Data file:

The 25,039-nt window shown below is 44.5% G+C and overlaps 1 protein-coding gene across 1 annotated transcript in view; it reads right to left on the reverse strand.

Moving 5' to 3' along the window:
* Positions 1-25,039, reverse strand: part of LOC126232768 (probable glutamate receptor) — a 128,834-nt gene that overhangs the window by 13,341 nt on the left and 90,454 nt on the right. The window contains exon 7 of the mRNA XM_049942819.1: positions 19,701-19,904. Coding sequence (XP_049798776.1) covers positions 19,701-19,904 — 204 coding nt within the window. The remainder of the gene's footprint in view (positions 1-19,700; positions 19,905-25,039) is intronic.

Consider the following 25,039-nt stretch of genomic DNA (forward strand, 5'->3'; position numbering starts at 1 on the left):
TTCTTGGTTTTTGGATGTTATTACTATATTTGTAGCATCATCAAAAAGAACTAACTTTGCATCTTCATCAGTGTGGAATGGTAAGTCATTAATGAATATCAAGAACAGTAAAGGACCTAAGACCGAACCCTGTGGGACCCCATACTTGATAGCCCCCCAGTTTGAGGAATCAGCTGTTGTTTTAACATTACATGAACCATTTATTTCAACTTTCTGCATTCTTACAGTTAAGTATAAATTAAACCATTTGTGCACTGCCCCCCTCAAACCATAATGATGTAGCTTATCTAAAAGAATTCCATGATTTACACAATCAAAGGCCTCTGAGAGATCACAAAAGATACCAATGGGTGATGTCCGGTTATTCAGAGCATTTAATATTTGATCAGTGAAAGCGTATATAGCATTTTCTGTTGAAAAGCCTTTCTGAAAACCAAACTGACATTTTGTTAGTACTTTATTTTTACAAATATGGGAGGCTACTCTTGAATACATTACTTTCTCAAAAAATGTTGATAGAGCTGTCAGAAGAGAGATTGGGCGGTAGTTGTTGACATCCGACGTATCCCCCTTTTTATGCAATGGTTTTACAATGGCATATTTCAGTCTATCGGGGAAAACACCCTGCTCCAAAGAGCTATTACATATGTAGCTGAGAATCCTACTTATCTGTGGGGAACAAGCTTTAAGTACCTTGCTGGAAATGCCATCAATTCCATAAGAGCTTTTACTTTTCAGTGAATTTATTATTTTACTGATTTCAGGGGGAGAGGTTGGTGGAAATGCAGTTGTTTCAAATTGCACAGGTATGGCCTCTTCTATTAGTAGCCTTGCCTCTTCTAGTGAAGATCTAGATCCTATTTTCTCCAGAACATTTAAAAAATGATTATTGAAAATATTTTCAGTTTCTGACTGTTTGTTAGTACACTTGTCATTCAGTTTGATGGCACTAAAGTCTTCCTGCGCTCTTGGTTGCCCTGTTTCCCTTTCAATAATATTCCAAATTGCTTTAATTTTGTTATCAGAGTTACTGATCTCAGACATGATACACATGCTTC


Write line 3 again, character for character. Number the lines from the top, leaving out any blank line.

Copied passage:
* Positions 1-25,039, reverse strand: part of LOC126232768 (probable glutamate receptor) — a 128,834-nt gene that overhangs the window by 13,341 nt on the left and 90,454 nt on the right. The window contains exon 7 of the mRNA XM_049942819.1: positions 19,701-19,904. Coding sequence (XP_049798776.1) covers positions 19,701-19,904 — 204 coding nt within the window. The remainder of the gene's footprint in view (positions 1-19,700; positions 19,905-25,039) is intronic.